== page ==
AP News

Ahead of the Bell: US retail sales

WASHINGTON (AP) — Retail sales likely showed only a modest increase in December, as consumers were worried about the outcome of the "fiscal cliff" negotiations.

Economists are forecasting that retail sales edged up 0.2 percent in December, according to a survey by FactSet. The report will be released by the Commerce Department at 8:30 a.m. EST Tuesday.

In November, retail sales had risen 0.3 percent, indicating that Americans spent more online to start the holiday season. Sales were also helped by a rebound in activity in the Northeast after Superstorm Sandy.

Fears about sharp tax increases and government spending cuts had sent consumer confidence down for a second straight month in December. The Conference Board reported that its gauge of consumer confidence fell to 65.1 in December, its lowest level since August.

Employers added 155,000 jobs in December, but the unemployment rate remained at a still-high 7.8 percent.

The rise in employment was encouraging because even with the fiscal cliff resolved, there is an even bigger budget showdown looming. Congress must vote to raise the government's $16.4 trillion borrowing limit as early as mid-February.

If the debt ceiling is not increased, the government risks defaulting on its debt.

While Republicans have said they will demand deep spending cuts as the price of raising the debt limit, President Barack Obama on Monday repeated his vow not to negotiate with Republicans over increasing the debt ceiling, saying it was too risky for the country to use a debt ceiling deadline to force spending reductions.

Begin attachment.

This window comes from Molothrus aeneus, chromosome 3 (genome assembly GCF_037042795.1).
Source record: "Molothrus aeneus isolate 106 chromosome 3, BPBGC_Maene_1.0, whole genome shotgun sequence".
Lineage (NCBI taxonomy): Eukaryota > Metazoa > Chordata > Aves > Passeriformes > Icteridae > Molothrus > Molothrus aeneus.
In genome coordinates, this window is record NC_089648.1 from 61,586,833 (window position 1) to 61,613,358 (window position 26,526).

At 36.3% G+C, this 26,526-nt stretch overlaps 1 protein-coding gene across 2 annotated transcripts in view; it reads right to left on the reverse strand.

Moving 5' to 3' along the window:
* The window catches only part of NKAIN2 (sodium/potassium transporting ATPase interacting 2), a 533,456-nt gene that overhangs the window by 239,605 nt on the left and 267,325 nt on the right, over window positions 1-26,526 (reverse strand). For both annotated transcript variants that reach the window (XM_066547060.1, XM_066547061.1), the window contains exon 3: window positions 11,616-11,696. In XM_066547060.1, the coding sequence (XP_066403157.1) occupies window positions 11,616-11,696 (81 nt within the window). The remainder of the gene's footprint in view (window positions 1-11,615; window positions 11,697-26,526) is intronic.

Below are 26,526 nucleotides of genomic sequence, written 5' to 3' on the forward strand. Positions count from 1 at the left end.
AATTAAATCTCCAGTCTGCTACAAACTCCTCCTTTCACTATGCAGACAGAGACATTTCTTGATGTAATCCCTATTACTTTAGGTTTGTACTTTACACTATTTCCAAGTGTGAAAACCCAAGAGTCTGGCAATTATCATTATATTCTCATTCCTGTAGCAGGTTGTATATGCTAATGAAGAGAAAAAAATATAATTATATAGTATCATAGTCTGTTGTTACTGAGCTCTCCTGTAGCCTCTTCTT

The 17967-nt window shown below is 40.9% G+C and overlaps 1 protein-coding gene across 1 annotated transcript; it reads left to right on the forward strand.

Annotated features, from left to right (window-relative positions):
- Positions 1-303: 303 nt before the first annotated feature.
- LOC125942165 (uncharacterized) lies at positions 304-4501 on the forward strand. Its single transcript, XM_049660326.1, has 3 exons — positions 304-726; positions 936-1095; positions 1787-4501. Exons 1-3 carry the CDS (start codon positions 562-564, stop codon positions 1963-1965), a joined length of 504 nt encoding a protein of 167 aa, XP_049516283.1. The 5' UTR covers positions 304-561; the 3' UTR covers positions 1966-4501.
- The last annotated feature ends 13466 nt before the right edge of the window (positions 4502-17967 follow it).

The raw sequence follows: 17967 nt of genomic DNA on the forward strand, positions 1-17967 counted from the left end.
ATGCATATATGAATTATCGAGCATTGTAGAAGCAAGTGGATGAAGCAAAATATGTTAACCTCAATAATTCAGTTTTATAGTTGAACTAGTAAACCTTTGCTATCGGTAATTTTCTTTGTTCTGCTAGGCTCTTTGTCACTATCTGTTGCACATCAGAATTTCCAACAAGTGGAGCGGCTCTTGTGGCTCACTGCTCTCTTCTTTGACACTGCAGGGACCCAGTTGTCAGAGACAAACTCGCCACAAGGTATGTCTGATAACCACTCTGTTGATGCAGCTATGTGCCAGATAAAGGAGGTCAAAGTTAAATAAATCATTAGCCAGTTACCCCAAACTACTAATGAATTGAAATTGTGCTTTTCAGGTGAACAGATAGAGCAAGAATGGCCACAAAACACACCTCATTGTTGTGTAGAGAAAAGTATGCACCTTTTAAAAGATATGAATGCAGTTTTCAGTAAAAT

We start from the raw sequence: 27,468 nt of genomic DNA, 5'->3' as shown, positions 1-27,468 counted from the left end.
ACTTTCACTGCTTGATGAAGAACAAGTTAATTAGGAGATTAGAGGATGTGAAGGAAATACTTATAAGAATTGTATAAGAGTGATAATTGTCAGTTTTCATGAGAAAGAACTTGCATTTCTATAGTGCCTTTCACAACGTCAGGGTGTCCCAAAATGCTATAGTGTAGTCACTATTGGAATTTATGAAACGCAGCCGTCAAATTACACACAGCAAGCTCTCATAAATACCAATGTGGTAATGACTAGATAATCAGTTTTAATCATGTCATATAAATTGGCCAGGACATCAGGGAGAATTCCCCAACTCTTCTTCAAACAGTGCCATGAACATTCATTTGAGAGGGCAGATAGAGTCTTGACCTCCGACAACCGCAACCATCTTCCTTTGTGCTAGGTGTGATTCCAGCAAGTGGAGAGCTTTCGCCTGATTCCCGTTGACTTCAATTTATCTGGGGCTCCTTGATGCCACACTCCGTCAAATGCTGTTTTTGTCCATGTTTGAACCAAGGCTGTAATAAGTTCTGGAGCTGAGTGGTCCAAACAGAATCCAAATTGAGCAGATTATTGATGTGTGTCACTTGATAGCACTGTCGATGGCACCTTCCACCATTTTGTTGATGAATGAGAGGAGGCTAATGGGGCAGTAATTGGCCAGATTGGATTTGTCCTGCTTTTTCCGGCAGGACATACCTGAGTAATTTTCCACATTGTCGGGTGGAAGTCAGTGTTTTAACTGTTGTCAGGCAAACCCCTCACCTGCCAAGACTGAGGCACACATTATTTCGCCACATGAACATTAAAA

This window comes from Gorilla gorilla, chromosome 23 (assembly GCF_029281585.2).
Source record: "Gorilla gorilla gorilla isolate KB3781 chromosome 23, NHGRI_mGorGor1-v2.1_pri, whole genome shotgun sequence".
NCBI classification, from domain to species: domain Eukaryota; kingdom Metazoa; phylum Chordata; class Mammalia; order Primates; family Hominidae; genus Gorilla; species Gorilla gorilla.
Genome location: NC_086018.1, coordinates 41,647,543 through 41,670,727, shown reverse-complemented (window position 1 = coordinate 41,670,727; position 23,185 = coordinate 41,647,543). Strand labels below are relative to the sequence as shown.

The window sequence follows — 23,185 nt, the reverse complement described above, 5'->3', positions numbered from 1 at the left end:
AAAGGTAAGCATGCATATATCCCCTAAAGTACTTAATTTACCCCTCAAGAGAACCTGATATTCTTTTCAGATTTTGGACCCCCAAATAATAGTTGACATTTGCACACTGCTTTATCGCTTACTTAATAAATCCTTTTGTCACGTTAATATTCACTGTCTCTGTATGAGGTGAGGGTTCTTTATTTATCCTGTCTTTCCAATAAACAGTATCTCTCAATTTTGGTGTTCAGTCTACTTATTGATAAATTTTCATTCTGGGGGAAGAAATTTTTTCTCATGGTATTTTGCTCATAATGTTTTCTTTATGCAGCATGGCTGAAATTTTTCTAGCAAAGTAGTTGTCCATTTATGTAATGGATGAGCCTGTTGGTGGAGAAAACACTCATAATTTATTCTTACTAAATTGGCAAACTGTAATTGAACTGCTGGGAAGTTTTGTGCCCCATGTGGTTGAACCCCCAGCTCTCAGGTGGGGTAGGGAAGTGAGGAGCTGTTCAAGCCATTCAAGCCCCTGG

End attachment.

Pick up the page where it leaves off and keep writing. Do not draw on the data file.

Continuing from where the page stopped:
The overall economy grew at an annual rate of 3.1 percent in the July-September quarter but economists believe growth slowed to below 2 percent in the October-December period, in part because of expected weakness in consumer spending. Income growth remains weak, constraining the amount that consumers can devote to increased spending.

Congress and the Obama administration did reach a last-minute agreement to avert the fiscal cliff, the combination of sharp tax increases and spending cuts that would have taken effect at the beginning of the new year without an agreement.

The agreement protected 98 percent of Americans from seeing their income tax rates increase although taxes did go up for the wealthiest Americans. In addition, all workers got hit at the beginning of the year with higher Social Security taxes.

Congress decided against extending a two-year Social Security tax cut. The tax increased at the start of the year back up to 6.2 percent of wages from 4.2 percent. The increase will cost someone making $50,000 about $1,000 a year and a household with two high-paid workers up to $4,500.

Mark Zandi, chief economist at Moody's Analytics, is forecasting that the higher Social Security tax will slow growth by 0.6 percentage point in 2013. Other tax increases — including higher taxes on household incomes above $450,000 a year — will slice about 0.15 percentage point from growth, Zandi said.

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